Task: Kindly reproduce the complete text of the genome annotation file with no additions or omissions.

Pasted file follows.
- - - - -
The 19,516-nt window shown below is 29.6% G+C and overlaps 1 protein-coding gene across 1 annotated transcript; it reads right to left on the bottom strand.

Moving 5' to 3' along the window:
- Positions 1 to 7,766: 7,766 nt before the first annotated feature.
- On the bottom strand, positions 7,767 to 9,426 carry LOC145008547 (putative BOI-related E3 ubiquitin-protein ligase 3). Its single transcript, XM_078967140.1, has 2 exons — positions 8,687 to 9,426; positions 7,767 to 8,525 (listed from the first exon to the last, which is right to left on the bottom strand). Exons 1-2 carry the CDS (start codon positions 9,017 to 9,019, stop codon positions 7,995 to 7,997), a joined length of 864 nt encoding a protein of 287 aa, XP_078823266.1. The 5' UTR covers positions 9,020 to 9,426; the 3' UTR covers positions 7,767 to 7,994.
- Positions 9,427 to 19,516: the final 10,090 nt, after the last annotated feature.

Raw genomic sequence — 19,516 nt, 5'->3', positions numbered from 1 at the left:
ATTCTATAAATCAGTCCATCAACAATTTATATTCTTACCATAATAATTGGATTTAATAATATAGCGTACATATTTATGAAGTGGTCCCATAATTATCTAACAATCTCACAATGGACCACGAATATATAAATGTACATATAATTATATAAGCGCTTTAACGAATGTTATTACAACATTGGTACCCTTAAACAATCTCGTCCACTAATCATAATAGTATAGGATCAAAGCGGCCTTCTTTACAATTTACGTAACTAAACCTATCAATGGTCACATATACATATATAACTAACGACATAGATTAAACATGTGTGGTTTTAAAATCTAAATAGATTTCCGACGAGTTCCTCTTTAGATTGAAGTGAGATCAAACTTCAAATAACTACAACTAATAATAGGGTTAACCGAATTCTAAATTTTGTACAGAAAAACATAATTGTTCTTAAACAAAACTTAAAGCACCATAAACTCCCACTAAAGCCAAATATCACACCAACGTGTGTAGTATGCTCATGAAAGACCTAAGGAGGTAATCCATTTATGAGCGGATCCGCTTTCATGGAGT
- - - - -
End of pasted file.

The 19,516-nt window shown below is 29.6% G+C and overlaps 1 protein-coding gene across 1 annotated transcript; it reads right to left on the bottom strand.

Moving 5' to 3' along the window:
- Positions 1 to 7,766: 7,766 nt before the first annotated feature.
- On the bottom strand, positions 7,767 to 9,426 carry LOC145008547 (putative BOI-related E3 ubiquitin-protein ligase 3). Its single transcript, XM_078967140.1, has 2 exons — positions 8,687 to 9,426; positions 7,767 to 8,525 (listed from the first exon to the last, which is right to left on the bottom strand). Exons 1-2 carry the CDS (start codon positions 9,017 to 9,019, stop codon positions 7,995 to 7,997), a joined length of 864 nt encoding a protein of 287 aa, XP_078823266.1. The 5' UTR covers positions 9,020 to 9,426; the 3' UTR covers positions 7,767 to 7,994.
- Positions 9,427 to 19,516: the final 10,090 nt, after the last annotated feature.

Raw genomic sequence — 19,516 nt, 5'->3', positions numbered from 1 at the left:
ATTCTATAAATCAGTCCATCAACAATTTATATTCTTACCATAATAATTGGATTTAATAATATAGCGTACATATTTATGAAGTGGTCCCATAATTATCTAACAATCTCACAATGGACCACGAATATATAAATGTACATATAATTATATAAGCGCTTTAACGAATGTTATTACAACATTGGTACCCTTAAACAATCTCGTCCACTAATCATAATAGTATAGGATCAAAGCGGCCTTCTTTACAATTTACGTAACTAAACCTATCAATGGTCACATATACATATATAACTAACGACATAGATTAAACATGTGTGGTTTTAAAATCTAAATAGATTTCCGACGAGTTCCTCTTTAGATTGAAGTGAGATCAAACTTCAAATAACTACAACTAATAATAGGGTTAACCGAATTCTAAATTTTGTACAGAAAAACATAATTGTTCTTAAACAAAACTTAAAGCACCATAAACTCCCACTAAAGCCAAATATCACACCAACGTGTGTAGTATGCTCATGAAAGACCTAAGGAGGTAATCCATTTATGAGCGGATCCGCTTTCATGGAGT